Four new grants from the National Institutes of Health will support research on the ethical, legal and social questions raised by advances in genomics research and the increasing availability of genomic information. The awards will fund researchers at interdisciplinary centers through the National Human Genome Research Institute’s (NHGRI) Centers of Excellence in Ethical, Legal and Social Implications Research (CEER) program.
The projects will examine the use of genomic information in the prevention and treatment of infectious diseases; genomic information privacy; communication about prenatal and newborn genomic testing results; and the impact of genomics in American Indian and Alaskan Native communities.
“Many ethical and social problems are not solved by experts in a single discipline alone,” said Joy Boyer, senior program analyst in NHGRI’s Ethical, Legal and Social Implications Research Program. “The CEER program brings together experts from often disparate fields who speak different languages and forms centers where they can study issues across disciplines. These grants are diverse and forward-looking, while also relevant to public health and medicine today.”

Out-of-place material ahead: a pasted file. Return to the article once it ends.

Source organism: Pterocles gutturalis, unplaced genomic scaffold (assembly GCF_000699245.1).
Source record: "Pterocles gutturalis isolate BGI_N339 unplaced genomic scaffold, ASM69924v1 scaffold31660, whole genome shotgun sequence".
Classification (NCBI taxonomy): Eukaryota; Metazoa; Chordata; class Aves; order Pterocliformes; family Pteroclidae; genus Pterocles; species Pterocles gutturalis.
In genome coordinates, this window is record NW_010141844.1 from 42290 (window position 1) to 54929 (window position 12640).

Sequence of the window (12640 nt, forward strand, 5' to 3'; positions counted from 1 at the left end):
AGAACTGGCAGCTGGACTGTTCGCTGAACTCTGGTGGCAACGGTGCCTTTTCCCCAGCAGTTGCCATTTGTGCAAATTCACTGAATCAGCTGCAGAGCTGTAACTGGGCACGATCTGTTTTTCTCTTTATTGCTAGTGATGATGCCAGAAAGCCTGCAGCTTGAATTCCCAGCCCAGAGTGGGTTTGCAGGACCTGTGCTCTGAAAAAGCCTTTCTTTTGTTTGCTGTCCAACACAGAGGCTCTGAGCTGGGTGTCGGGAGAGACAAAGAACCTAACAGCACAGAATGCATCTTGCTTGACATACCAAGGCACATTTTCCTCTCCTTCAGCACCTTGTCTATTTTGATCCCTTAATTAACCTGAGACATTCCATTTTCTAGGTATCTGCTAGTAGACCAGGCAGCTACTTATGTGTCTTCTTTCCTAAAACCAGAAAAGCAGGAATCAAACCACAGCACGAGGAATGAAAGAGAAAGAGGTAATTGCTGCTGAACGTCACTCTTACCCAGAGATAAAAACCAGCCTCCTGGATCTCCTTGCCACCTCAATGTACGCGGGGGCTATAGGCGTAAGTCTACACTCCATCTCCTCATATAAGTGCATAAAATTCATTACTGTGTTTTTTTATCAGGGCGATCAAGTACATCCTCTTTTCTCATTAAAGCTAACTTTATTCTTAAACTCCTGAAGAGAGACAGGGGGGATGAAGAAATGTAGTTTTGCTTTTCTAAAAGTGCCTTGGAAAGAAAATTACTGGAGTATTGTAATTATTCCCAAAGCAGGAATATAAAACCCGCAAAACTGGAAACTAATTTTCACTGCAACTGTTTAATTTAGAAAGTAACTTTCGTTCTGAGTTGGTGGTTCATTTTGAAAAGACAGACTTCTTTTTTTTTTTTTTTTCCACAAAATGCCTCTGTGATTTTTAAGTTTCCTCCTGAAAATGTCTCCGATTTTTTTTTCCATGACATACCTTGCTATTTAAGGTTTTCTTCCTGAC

The CEER program, established in 2004, is designed to bring together experts in wide-ranging fields—bioethics, law, behavioral and social sciences, epidemiology, public health, public policy, genomics and clinical research—to study the potential societal implications of genomic information and research. CEER projects also help inform public policy and research guidelines, in addition to educating the next generation of researchers.
Each center is built so researchers can look to the future within specific focus areas. “They enable researchers to anticipate new questions and issues that will arise in their particular field of study, and understand how to address them,” said Lawrence Brody, Ph.D., director of the NHGRI Division of Genomics and Society. “The centers examine the human side of research advances, and tackle subjects at the interface of ever-changing technology and medicine.”
The grants, totaling approximately $15 million over four years (pending available funds), will support the following research projects: